What should you be looking for in a rack or cabinet in your data center? Focusing on the important features will save you time and money in the years to come, so take the time to know what you have and where you might be headed.
Although most data centers are supported by standard racks and cabinets, specialty needs such as space, noise, or cooling may require further review. Specialty racks might help save floor space or cost but may have restrictions on the type of internal equipment or power. Sound-dampening cabinets may be necessary where people are working. Existing environmental conditions may mean looking into self-contained/self-cooled racks. Also security at the rack level may be necessary if there is shared space or a lot of traffic.
All of these choices are compounded when you also need to consider airflow of a typical data center. For a raised floor environment, having supply air grilles to allow airflow through the cabinet structure is crucial. With a hot/cold aisle arrangement, be sure your rack can help with this scheme on the floor plan. Bottom-fed and top discharge racks can help with areas where hot/cold aisle separation is still a challenge, but this can also be a challenge to supply equipment with a limit on depth in the rack to achieve better overall rack airflow.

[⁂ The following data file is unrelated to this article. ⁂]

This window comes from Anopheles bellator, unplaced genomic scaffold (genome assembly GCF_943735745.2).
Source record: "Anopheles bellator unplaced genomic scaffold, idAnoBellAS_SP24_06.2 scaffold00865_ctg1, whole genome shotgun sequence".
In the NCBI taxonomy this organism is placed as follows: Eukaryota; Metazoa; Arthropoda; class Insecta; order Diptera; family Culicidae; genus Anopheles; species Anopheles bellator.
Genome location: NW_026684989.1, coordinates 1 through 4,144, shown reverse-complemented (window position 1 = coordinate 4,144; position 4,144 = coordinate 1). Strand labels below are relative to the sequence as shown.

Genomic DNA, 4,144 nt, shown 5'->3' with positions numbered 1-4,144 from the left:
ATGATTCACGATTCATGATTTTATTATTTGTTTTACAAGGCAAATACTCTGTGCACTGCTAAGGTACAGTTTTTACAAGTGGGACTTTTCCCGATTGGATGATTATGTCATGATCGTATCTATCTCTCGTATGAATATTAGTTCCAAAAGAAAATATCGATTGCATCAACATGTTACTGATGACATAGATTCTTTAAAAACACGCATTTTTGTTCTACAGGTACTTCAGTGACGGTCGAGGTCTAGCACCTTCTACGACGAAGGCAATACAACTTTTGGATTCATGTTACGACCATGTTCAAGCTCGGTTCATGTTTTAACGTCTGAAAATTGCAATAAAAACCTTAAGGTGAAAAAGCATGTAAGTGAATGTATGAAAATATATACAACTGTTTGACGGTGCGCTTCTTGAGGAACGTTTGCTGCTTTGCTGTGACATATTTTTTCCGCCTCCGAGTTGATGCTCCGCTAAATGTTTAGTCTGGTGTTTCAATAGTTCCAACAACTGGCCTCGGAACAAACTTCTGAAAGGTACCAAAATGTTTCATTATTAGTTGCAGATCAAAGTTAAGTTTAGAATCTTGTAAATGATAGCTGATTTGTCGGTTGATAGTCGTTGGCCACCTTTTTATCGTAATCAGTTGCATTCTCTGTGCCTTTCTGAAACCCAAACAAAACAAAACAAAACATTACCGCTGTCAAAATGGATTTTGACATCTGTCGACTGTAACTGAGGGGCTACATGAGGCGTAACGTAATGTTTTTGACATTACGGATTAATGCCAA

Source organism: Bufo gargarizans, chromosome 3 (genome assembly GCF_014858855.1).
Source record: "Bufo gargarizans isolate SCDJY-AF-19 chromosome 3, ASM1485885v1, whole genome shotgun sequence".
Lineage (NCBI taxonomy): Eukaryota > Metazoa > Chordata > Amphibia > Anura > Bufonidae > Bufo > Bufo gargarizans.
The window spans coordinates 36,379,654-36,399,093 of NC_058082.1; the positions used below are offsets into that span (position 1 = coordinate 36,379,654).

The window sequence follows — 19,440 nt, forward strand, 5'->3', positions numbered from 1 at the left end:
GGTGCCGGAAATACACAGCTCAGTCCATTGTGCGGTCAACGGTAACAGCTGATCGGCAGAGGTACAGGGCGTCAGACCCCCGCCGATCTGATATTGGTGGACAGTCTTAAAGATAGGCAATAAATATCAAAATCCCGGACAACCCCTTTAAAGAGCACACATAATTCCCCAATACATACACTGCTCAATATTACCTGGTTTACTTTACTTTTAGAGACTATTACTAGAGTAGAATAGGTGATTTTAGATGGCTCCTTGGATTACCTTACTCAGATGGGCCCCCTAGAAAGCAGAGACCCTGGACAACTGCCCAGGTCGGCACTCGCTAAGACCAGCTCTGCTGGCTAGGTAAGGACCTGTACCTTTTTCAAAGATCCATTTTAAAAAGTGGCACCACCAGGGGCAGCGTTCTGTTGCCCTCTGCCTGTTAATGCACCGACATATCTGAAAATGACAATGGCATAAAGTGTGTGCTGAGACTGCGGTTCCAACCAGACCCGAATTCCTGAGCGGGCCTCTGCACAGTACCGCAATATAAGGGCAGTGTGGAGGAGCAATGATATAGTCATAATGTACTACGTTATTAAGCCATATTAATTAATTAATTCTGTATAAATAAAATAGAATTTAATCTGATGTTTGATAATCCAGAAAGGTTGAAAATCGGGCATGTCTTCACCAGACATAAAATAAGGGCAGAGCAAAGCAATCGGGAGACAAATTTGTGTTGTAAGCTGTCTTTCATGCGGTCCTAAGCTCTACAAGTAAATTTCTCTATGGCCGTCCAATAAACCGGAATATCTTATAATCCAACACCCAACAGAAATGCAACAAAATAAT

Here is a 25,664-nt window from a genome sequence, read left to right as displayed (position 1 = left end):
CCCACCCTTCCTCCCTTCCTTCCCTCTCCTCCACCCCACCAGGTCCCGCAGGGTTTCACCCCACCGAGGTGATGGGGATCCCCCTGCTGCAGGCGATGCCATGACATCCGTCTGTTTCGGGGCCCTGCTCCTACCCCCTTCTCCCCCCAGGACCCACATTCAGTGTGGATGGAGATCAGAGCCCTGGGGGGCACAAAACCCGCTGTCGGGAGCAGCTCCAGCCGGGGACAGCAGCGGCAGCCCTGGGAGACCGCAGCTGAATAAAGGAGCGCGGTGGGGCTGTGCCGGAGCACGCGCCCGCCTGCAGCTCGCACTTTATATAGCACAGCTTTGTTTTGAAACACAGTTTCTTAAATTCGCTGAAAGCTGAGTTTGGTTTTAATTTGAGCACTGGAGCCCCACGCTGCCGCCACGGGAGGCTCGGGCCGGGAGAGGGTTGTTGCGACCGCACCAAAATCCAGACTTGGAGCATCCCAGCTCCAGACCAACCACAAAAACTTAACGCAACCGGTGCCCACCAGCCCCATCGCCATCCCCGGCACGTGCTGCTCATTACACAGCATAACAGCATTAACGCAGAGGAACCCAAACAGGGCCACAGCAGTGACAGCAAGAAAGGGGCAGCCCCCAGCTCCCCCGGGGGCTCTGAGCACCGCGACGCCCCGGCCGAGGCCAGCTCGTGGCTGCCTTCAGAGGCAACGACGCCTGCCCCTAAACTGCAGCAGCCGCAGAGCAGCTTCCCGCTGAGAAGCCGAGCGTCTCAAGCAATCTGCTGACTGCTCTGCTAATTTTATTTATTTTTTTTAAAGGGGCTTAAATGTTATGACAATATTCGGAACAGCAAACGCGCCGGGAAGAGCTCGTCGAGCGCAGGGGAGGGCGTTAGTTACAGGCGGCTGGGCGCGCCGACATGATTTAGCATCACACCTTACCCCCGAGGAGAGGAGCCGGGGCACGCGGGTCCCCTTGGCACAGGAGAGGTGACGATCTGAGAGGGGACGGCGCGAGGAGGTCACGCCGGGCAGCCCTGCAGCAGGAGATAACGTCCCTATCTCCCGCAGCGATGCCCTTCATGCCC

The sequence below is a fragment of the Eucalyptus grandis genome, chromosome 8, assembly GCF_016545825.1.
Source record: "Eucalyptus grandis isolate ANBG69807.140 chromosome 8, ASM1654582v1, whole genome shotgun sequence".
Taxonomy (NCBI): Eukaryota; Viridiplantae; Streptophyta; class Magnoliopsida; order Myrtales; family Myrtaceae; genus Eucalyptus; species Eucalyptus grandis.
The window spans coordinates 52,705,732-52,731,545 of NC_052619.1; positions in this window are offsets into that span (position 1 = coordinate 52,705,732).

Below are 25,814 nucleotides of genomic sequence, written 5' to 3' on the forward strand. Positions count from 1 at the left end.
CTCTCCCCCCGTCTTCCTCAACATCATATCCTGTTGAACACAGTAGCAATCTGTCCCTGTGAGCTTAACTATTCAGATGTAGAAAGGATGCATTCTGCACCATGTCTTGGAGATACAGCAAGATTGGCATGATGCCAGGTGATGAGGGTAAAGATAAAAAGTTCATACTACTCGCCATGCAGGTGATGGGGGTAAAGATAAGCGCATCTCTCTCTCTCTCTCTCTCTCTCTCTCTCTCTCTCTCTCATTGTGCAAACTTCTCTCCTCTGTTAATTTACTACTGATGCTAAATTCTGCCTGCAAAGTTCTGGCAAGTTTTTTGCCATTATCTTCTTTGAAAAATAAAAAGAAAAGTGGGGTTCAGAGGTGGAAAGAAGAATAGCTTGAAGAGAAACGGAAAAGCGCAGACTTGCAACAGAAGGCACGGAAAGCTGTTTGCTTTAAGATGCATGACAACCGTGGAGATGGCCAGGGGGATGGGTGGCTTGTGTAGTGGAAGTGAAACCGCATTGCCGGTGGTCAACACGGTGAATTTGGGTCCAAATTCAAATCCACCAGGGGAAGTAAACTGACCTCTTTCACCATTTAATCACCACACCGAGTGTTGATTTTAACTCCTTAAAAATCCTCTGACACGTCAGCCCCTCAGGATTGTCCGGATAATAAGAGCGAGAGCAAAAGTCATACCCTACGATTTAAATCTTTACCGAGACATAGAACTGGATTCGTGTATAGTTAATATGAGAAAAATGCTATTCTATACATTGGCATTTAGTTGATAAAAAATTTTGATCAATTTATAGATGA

Check your configurations with a vendor to see if there may be conflicts with any of your choices. The trusted manufacturers should be able to help you with testing a potential layout, whether at a test site or possibly with Computational Fluid Dynamics (CFD) modeling.
Lastly, know how the new racks and cabinets will fit alongside existing equipment. If there is a plan to use hot or cold aisle containment be sure to understand how differing rack dimensions can undermine those goals to prevent air mixing.
Posted in: CFD, Cooling, IT equipment
Filed under: Airflow, cabinets, CFD, containment, Cooling, rack